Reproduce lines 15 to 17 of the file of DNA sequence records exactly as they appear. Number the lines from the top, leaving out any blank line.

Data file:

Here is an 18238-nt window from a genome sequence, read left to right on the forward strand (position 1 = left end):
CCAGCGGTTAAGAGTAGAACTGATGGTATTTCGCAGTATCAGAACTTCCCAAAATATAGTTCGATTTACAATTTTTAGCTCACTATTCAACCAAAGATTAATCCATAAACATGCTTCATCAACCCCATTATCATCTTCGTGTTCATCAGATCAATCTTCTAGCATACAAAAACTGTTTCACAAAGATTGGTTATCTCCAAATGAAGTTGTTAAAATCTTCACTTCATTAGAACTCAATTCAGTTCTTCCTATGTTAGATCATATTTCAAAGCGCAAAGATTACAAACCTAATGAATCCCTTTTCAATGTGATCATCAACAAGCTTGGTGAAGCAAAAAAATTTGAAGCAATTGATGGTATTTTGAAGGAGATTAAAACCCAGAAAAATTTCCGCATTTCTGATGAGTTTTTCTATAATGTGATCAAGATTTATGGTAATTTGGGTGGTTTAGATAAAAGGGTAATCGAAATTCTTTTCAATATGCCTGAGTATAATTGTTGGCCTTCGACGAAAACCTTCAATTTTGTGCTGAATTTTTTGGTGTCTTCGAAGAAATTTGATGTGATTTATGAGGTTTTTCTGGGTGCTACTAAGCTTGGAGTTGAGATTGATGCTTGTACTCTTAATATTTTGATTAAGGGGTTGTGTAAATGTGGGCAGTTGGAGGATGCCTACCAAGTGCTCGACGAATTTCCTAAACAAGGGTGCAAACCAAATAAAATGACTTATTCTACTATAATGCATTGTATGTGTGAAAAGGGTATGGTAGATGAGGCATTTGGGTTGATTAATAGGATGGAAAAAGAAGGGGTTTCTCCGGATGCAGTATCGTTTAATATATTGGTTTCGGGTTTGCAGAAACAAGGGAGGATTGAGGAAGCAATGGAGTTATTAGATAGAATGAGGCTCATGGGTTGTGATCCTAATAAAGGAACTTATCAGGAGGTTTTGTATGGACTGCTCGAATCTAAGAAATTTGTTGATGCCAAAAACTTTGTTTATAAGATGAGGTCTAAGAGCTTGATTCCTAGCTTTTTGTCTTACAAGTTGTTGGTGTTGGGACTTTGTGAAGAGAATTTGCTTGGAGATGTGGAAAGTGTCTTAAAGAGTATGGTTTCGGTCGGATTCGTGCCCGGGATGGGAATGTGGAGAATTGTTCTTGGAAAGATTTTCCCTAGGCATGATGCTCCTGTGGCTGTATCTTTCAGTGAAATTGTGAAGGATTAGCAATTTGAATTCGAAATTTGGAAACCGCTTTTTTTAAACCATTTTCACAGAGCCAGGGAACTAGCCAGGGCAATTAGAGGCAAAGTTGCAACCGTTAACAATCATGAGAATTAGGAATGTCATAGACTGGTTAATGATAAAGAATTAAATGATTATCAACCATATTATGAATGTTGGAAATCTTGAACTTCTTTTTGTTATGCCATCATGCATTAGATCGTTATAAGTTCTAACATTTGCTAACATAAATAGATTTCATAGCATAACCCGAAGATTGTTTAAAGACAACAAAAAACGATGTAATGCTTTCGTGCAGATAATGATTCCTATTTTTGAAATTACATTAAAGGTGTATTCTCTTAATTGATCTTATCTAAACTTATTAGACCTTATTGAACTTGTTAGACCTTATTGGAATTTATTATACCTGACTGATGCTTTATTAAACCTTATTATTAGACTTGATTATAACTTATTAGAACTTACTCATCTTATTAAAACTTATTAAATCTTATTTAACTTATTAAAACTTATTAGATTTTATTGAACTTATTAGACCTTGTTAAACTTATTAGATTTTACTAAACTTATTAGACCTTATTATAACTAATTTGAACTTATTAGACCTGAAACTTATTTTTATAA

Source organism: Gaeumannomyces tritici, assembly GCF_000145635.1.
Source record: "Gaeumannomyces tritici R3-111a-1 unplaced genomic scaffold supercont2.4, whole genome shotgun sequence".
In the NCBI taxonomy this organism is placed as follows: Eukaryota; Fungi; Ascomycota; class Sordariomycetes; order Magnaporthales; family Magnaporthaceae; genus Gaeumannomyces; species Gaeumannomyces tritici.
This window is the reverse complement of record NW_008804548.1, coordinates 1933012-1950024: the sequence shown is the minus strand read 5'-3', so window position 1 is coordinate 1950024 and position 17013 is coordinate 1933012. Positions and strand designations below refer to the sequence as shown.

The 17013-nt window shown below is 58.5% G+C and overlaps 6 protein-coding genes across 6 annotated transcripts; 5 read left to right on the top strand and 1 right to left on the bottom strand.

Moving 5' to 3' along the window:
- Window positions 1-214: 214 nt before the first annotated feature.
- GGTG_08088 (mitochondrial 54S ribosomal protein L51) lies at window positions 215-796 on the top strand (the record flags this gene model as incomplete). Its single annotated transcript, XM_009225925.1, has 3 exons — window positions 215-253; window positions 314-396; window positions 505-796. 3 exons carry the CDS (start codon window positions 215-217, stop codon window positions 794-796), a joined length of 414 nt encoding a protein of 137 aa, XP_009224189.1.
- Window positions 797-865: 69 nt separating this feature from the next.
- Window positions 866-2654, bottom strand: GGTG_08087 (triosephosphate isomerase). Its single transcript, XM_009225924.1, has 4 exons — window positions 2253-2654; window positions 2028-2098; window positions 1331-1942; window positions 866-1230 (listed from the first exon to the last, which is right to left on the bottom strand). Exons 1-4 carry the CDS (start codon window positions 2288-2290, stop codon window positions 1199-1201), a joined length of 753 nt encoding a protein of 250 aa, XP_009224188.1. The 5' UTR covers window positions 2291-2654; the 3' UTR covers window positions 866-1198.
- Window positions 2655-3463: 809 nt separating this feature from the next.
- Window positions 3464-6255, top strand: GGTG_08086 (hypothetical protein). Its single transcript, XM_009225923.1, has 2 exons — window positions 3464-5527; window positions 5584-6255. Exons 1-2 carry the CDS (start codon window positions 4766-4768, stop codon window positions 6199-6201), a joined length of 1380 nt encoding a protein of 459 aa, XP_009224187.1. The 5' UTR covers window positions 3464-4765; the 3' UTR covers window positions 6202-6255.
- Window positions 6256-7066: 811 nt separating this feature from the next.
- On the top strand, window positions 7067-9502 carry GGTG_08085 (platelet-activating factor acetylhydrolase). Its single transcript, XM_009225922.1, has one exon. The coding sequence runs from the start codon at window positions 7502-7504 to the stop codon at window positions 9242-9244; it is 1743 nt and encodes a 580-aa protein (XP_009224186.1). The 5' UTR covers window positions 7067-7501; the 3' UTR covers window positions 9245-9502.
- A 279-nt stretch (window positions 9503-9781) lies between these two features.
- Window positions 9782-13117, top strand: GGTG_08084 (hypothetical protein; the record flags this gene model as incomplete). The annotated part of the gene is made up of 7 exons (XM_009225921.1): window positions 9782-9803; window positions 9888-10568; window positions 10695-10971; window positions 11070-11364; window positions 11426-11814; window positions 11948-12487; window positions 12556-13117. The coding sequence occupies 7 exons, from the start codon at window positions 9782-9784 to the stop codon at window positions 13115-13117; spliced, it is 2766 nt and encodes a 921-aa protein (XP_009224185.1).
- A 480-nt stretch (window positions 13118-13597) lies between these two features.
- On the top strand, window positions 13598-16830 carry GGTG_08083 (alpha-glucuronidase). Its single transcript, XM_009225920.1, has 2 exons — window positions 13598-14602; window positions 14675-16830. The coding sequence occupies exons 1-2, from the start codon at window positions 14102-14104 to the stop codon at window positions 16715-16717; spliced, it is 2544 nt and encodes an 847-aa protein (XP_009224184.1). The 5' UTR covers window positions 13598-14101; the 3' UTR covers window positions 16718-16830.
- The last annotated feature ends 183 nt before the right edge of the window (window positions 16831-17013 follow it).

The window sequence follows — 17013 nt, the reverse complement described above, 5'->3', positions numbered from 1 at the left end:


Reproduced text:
- Window positions 6256-7066: 811 nt separating this feature from the next.
- On the top strand, window positions 7067-9502 carry GGTG_08085 (platelet-activating factor acetylhydrolase). Its single transcript, XM_009225922.1, has one exon. The coding sequence runs from the start codon at window positions 7502-7504 to the stop codon at window positions 9242-9244; it is 1743 nt and encodes a 580-aa protein (XP_009224186.1). The 5' UTR covers window positions 7067-7501; the 3' UTR covers window positions 9245-9502.
- A 279-nt stretch (window positions 9503-9781) lies between these two features.